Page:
New Politics

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New Politics, published since 1986 as a semi-annual, follows in the tradition established in its first series (1961-1978) as an independent socialist forum for dialogue and debate on the left[1].

It is committed to the advancement of the peace and anti-intervention movements. It stands in opposition to all forms of imperialism, and is uncompromising in its defense of feminism and affirmative action. In our pages there is broad coverage of labor and social movements, the international scene, as well as emphasis on cultural and intellectual history.
Above all, New Politics insists on the centrality of democracy to socialism and on the need to rely on mass movements from below for progressive social transformation.

DSA connection

New politics is very closely associated with Democratic Socialists of America, though the publication is not open about this connection[2];

New Politics seeks to help revitalize the left. The magazine offers ideas and strategies, not set down in advance as a "line," but generated through discussion and analysis from a radical, democratic, anti-capitalist and anti-imperialist standpoint. Within these broad parameters, NP welcomes debate. NP is not attached or subordinated to any political party or institution. We stand for popular empowerment and democratic control at every level, opposition to all forms of authoritarianism, no matter how "leftist" their rhetoric -- in short, a politics from below.

History

New politics follows the "third camp" socialist strategy[3];

During the Cold War, NP was a beacon of principled socialist clarity. It tirelessly exposed the lie that identified the socialist legacy with Communist states, and published Soviet-bloc democratic dissidents. NP championed the struggles of the 60s and 70s movements against the Vietnam War and U.S. intervention in Central America, for women's and black liberation, for union democracy and affirmative action. We have firmly defended the rights of both Palestinians and Israelis to self-determination and security.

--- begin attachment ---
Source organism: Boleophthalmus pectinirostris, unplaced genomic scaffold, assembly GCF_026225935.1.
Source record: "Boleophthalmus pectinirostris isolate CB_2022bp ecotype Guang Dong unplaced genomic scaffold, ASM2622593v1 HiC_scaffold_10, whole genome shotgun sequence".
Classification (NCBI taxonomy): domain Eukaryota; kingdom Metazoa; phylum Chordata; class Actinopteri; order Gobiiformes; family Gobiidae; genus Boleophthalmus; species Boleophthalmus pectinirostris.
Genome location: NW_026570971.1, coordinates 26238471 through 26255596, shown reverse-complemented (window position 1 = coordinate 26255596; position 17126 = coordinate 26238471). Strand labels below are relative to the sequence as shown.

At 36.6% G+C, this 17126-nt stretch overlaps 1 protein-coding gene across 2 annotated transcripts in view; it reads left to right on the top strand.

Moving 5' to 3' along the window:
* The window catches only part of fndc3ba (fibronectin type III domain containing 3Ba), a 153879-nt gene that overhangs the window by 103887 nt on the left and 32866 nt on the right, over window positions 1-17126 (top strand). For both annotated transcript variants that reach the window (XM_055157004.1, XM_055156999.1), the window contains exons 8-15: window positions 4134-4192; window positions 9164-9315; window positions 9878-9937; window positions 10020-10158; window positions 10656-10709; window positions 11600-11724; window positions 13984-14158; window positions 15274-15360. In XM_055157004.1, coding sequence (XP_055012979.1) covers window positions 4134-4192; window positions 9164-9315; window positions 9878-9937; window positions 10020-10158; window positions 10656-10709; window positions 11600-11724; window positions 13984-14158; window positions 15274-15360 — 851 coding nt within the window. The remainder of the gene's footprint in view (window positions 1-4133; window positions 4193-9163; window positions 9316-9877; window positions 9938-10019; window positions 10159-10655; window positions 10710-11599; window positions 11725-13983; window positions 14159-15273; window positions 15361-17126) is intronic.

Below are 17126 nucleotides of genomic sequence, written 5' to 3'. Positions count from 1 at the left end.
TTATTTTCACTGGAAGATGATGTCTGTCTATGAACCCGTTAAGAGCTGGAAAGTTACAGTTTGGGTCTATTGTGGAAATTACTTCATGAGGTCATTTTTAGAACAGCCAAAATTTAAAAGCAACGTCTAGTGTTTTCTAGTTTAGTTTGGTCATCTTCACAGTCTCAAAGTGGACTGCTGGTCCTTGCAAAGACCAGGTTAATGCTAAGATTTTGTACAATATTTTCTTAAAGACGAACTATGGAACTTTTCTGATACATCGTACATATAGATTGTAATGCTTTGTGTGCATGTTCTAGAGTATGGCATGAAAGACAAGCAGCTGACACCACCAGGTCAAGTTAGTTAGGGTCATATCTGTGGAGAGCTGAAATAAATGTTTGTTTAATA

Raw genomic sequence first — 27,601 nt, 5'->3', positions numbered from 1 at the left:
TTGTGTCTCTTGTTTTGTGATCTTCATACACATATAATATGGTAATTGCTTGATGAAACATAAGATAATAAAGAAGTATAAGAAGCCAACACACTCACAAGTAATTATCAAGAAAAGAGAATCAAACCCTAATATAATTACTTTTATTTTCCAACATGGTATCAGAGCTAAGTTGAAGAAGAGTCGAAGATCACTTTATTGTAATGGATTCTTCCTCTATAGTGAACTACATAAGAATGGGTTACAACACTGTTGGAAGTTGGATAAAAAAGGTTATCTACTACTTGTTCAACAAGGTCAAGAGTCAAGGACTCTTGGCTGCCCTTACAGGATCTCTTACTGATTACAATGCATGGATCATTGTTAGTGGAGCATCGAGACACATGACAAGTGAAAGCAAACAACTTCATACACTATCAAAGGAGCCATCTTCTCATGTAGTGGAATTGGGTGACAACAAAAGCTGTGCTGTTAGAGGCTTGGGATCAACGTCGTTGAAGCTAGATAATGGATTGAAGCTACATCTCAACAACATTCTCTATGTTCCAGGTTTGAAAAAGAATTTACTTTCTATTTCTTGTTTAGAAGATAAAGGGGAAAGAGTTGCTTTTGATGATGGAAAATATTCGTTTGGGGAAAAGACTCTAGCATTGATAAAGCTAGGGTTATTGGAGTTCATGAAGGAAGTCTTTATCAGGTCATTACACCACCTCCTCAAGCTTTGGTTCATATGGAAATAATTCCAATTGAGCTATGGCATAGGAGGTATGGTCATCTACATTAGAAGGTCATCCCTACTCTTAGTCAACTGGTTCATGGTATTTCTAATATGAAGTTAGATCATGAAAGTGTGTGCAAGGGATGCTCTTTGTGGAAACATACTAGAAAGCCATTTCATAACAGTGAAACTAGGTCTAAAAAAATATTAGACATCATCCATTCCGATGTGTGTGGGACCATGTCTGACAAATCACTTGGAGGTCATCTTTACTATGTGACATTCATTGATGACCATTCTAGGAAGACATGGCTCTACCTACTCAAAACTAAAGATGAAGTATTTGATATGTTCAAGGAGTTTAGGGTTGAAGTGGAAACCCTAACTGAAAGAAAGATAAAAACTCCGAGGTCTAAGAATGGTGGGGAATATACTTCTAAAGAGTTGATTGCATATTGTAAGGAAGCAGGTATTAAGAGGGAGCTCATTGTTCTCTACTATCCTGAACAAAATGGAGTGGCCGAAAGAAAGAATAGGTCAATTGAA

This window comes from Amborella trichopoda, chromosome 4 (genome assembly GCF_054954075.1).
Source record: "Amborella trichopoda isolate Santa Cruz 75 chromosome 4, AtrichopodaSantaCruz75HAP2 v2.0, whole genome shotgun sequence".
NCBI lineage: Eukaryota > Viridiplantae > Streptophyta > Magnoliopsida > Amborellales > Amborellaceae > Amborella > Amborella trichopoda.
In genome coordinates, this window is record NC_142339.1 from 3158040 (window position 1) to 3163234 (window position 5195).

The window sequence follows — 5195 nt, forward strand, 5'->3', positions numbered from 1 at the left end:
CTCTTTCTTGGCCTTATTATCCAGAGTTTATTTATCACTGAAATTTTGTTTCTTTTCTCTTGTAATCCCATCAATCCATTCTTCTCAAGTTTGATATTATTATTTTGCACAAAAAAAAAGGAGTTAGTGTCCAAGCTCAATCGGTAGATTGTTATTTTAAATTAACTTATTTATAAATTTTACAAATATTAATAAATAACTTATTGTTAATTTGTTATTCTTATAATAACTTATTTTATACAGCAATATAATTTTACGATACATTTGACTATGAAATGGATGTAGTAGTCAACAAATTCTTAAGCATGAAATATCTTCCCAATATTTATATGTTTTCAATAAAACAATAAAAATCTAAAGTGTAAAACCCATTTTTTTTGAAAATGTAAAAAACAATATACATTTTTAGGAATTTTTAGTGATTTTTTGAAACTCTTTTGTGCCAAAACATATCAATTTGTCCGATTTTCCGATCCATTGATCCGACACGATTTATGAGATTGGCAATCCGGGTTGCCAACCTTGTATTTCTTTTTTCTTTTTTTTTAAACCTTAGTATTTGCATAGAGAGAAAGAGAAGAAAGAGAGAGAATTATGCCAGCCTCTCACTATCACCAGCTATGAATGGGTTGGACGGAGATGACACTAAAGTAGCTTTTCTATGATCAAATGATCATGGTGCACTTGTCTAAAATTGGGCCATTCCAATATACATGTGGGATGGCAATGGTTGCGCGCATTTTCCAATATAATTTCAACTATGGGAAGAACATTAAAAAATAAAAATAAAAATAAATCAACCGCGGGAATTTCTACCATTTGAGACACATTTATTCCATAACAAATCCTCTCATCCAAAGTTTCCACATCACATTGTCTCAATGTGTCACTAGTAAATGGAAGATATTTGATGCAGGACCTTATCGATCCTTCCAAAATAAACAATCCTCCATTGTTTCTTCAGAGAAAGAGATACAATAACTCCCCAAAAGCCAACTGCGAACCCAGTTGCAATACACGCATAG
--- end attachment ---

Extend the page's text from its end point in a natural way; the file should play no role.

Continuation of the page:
Since the Cold War, we have spoken out against the "shock therapy" that devastated former Soviet societies and against the first Gulf War, as well as the U.S. invasion and occupation of Iraq.

NP has been inspired throughout by the vision of a "third camp"; during the Cold War it meant "Neither Washington nor Moscow"; today it means opposing Washington's imperial aggression while making no apologies for its antagonists when they are anti-democratic, be they Milosevic, Saddam Hussein or authoritarian religious fundamentalists.

Today, surveying the bleak political landscape, especially in the U.S., some argue that the left should trim its sails and be modest in its ambitions. We dare not do this. Not caution, but bold and imaginative radicalism Is needed.

The aim of NP is to do whatever a magazine can do to help transform popular struggles for peace, social justice and freedom of cultural expression into an intelligent movement for a democratic, just and peaceful world.

Personnel

Personnel and sponsors as of 2009[4];

Founding Editors

Editorial Board

Sponsors

References